John Kerry meets a new friend every day when he wakes up. His friend’s name is John Kerry. He either needs medication or he needs to remember that you can’t please all of the people all of the time. With a hat tip to Mickey Kaus, read this:

”I’m pretty tough on Castro, because I think he’s running one of the last vestiges of a Stalinist secret police government in the world,” Kerry told WPLG-ABC 10 reporter Michael Putney in an interview to be aired at 11:30 this morning.

Then, reaching back eight years to one of the more significant efforts to toughen sanctions on the communist island, Kerry volunteered: “And I voted for the Helms-Burton legislation to be tough on companies that deal with him.”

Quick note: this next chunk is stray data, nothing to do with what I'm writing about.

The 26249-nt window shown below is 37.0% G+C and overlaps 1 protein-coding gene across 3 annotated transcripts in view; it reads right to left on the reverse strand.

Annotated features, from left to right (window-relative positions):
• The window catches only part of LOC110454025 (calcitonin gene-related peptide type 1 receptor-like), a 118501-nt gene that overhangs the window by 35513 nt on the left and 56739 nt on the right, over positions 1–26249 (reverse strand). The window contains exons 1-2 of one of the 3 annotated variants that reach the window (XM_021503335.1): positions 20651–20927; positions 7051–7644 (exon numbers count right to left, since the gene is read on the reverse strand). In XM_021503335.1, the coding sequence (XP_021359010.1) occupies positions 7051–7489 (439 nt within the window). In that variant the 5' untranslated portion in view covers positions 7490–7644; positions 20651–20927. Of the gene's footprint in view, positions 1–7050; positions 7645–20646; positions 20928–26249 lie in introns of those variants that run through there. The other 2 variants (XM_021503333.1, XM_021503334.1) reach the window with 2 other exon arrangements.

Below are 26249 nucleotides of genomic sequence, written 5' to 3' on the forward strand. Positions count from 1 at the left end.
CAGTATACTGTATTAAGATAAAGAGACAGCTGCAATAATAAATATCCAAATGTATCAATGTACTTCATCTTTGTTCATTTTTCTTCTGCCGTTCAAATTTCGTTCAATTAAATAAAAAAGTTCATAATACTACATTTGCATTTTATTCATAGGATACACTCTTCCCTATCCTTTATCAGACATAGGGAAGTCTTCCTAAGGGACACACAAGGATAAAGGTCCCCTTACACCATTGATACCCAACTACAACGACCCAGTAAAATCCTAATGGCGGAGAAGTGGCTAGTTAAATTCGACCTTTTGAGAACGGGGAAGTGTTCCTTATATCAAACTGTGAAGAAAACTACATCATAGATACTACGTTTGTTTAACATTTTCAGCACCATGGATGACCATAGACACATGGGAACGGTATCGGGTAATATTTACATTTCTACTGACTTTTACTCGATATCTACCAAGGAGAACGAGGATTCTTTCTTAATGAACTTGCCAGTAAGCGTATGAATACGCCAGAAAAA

It seemed the correct answer in a year in which Democratic strategists think they can make a play for at least a portion of the important Cuban-American vote — as they did in 1996 when more than three in 10 backed President Clinton’s reelection after he signed the sanctions measure written by Sen. Jesse Helms and Rep. Dan Burton.

There is only one problem: Kerry voted against it.

Then there is this bit:

But there are also constant reminders that Kerry struggles with the complexities of Cuba. Asked in the Herald interview last year about sending Eli├ín back to Cuba, Kerry was blunt: “I didn’t agree with that.”

But when he was asked to elaborate, Kerry acknowledged that he agreed the boy should have been with his father.

So what didn’t he agree with?

”I didn’t like the way they did it. I thought the process was butchered,” he said.

The man is at odds with himself. As Mark Kilmer would say, “tick…tick…tick….”